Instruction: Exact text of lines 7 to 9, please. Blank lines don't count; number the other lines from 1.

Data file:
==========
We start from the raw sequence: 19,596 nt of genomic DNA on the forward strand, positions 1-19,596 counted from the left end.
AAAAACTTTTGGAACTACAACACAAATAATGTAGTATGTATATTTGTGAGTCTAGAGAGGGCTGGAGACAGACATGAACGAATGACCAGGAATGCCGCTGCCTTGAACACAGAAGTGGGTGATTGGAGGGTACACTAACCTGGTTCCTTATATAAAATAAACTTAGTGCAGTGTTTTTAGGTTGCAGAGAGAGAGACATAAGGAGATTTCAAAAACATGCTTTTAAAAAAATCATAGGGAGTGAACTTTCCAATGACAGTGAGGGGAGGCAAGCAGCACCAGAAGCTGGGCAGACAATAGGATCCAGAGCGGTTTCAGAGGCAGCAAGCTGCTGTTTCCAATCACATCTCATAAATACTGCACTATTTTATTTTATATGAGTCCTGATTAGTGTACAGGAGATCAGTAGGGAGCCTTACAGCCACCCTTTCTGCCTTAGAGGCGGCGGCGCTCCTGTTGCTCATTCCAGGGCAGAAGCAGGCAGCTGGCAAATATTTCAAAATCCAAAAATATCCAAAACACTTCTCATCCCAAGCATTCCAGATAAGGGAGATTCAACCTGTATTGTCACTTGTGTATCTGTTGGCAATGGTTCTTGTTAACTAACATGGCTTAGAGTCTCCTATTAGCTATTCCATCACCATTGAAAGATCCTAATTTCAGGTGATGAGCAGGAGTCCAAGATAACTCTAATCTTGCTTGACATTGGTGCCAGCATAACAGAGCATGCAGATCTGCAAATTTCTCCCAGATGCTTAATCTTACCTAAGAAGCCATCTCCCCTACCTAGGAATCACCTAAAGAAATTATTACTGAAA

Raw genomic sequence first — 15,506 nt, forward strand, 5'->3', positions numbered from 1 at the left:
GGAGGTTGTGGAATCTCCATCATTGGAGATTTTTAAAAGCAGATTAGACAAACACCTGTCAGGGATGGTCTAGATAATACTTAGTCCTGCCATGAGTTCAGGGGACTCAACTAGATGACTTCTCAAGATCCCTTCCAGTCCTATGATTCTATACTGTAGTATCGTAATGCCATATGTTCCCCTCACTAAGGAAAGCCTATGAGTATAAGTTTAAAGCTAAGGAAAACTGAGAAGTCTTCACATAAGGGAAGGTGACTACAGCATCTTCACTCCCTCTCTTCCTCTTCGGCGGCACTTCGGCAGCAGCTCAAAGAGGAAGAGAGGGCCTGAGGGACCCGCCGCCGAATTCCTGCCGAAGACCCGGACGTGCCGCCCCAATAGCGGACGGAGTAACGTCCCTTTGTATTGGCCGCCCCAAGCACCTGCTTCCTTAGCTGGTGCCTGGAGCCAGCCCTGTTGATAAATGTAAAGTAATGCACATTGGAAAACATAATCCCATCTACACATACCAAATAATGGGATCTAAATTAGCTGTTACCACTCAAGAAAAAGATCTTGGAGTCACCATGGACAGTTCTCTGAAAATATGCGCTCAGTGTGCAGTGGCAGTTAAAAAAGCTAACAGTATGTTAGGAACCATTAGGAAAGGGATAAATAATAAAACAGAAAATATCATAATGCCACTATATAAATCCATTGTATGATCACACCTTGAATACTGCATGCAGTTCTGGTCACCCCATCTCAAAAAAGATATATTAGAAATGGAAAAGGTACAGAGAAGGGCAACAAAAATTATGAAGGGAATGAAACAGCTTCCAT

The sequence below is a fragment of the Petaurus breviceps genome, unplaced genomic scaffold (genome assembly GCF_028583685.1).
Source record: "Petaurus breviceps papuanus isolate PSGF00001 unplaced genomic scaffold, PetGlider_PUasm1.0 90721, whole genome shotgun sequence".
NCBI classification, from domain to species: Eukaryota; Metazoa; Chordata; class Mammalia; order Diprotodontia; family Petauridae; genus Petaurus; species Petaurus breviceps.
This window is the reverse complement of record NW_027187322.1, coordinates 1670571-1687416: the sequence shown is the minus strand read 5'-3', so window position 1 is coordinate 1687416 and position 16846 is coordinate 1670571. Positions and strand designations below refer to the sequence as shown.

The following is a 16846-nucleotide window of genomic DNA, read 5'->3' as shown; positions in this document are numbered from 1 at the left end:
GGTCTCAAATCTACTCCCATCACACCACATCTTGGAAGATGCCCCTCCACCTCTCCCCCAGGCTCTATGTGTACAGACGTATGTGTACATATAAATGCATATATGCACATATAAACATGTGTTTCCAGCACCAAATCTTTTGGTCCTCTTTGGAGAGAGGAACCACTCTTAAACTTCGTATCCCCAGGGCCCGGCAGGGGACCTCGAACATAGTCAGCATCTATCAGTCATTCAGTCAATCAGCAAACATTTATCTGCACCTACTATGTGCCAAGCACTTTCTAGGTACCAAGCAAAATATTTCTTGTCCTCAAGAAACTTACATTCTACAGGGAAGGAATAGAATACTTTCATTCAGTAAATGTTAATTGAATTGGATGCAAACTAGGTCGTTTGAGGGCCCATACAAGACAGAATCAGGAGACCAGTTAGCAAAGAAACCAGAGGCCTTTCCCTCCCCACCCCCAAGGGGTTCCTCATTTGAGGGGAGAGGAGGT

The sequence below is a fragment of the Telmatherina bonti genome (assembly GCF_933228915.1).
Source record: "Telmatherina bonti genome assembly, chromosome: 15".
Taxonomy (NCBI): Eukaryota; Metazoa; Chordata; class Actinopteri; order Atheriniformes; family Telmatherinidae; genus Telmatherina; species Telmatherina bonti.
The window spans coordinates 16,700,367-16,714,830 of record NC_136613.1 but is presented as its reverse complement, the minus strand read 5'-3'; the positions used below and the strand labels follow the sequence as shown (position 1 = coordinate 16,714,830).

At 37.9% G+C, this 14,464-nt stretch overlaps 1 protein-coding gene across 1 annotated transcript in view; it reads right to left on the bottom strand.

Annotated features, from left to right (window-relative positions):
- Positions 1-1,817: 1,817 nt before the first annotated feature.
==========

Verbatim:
NCBI classification, from domain to species: Eukaryota; Metazoa; Chordata; class Mammalia; order Diprotodontia; family Petauridae; genus Petaurus; species Petaurus breviceps.
This window is the reverse complement of record NW_027187322.1, coordinates 1670571-1687416: the sequence shown is the minus strand read 5'-3', so window position 1 is coordinate 1687416 and position 16846 is coordinate 1670571. Positions and strand designations below refer to the sequence as shown.

The following is a 16846-nucleotide window of genomic DNA, read 5'->3' as shown; positions in this document are numbered from 1 at the left end: